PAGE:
'It's not your right to visit, it's a privilege:" Mum's heartfelt plea about hospital visitors goes viral

Photo:Katie Bowman
Photo:Katie Bowman 

Allowing visitors to come to the hospital after welcoming a new baby is a deeply personal decision.

And yet, despite being exhausted, shell-shocked and trying to bond with their little one, new parents who ask friends and relatives to wait are often - unfairly - viewed as rude or selfish.

That's why one Australian mother's raw, honest and heartfelt plea to give new mums and dads a couple of days to themselves, is resonating with parents around the globe.

In a viral Facebook post, mother-of-three Katie Bowman shared a photo of herself taken just 24 hours after giving birth.

"A picture really is worth 1000 words," Ms Bowman writes. "I have no idea who took the picture, but you can probably already tell how I feel just by looking at it."

She continues: "One or two days. Is that too much to ask for? One or two days for a new mum to come to terms with the fact she had a tiny human emerge from her body. One or two days for her to finally have a shower and wash the sweat and blood from her body. One or two days for her to push through the pain of her sore nipples as she learns to breastfeed."

And one or two days to sleep.

"Before being introduced to your new life as a mother, you have just gone through one of the most painful, exhausting, and mind blowing experiences in your life-labour," Ms Bowman writes, explaining that so many people forget just how much of a toll it can exact on a mum's emotional and physical wellbeing.


"The last thing you then want, is for everyone to be bombarding your room to play pass the parcel, before you have even had a chance to recover."

But for new mothers, it's not just recovery that's impacted by too many visitors, too soon. "Learning to breastfeed is no private affair," Ms Bowman writes.

"You don't just slip your nipple out and your baby connects to it like a magnet. You get your whole boob out, and slide your baby up and down waiting for them to latch on. The nurse comes in and helps you massage some colostrum out. Then you try the other side, so now you've got both boobs out."

But along with trying to get comfortable and finding the time for that first poo, "without your vagina falling out", being bombarded by visitors takes away from a new mum's chance to bond with her baby.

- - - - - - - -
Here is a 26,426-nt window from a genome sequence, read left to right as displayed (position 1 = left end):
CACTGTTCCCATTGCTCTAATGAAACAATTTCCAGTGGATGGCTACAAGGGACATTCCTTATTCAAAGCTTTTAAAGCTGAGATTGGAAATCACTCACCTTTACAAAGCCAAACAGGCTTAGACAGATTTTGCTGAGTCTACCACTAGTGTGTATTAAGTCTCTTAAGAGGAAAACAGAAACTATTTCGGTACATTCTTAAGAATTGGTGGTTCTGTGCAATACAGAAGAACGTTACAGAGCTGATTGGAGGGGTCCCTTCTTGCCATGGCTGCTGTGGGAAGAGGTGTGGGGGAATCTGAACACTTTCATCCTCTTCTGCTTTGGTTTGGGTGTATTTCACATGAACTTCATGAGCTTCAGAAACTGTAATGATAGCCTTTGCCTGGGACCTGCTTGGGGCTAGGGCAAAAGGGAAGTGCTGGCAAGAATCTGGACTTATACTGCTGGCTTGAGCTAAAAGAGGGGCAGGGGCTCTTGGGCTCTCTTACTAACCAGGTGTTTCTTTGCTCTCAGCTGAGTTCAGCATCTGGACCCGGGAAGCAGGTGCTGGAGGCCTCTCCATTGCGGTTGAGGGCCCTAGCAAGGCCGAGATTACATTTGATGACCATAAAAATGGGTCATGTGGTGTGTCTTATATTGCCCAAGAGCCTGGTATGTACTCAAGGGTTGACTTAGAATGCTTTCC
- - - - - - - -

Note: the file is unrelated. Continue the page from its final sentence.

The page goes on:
"Everyone is so excited to have a photo with the new baby, the new mum doesn't get a photo with her own damn baby!" Ms Bowman writes. "I had to ask for a photo with mine, other than that one photo, the only others I have are of her fresh out of my uterus, with us laying there naked and covered in blood."

The mum, who has a four-year-old girl and 21-month-old twin daughters, notes that everyone wants "bragging rights" to say they saw the new baby within 24 hours. "They simply must satisfy their need to hold this new baby," she writes. " If you don't allow them to come visit you in the hospital, you're a selfish, delicate, drama queen."

And then the comments begin, comments on a new mother's weight or how exhausted she looks. "I'm sorry, but in what world is it OK for you to comment on a new mother's appearance? WE ARE SO BLOODY FRAGILE RIGHT NOW! If my vagina wasn't so sore, I might have pulled some Kung Fu Panda on your ass," she writes.

Ms Bowman also acknowledges that some people can't wait to have visitors - and that's their choice.

"That's not what this is about," she notes. "This is about people who have tried to ask visitors to wait a day or two, but been made to feel like they told them they can't be in the baby's life. I feel so loved that everyone couldn't wait to meet our new baby, and so happy that everyone wanted to be part of our baby's life. What I didn't realise was how hard trying to ask people to stay away for a day would be."

Too tired to argue, she continues, you find yourself sitting there waiting for the visitor to get their "baby fix".

And her advice to others is clear: "The next time someone you know has a baby, remember how tired this new mother looks," Ms Bowman says. "I know you are excited, but remember it is not your right to visit a new baby, it is a privilege. If that offends you, go home and put it in your burn book."

Ms Bowman told Essential Baby that she's been amazed by how many people her post has reached - and the stories others have shared.

"It made me sad for those who had some terrible experiences like mothers who didn't even get to be the first to hold their own babies, or having people they didn't want during the birth," she said. "They are such special moments."

She also understands, however, why loved ones are so keen to meet a family's newest addition. "I just needed to rest but people were excited to meet the baby. Which I totally get! I think it's easy to get the newborn tunnel vision, and this photo represented many mothers after they've had a baby."

But while the Living My Family Life blogger's words have attracted criticism, Ms Bowman reiterates that her original post was for those who didn't want to be bombarded by visitors - and not those keen to show off their bundle.

"I think a few people have taken it the wrong way," she notes. "It's not about not letting people ever visit, it's about being able to ask for some time to recover, and having people understand sometimes we need to wrap our heads around what our bodies have just been through."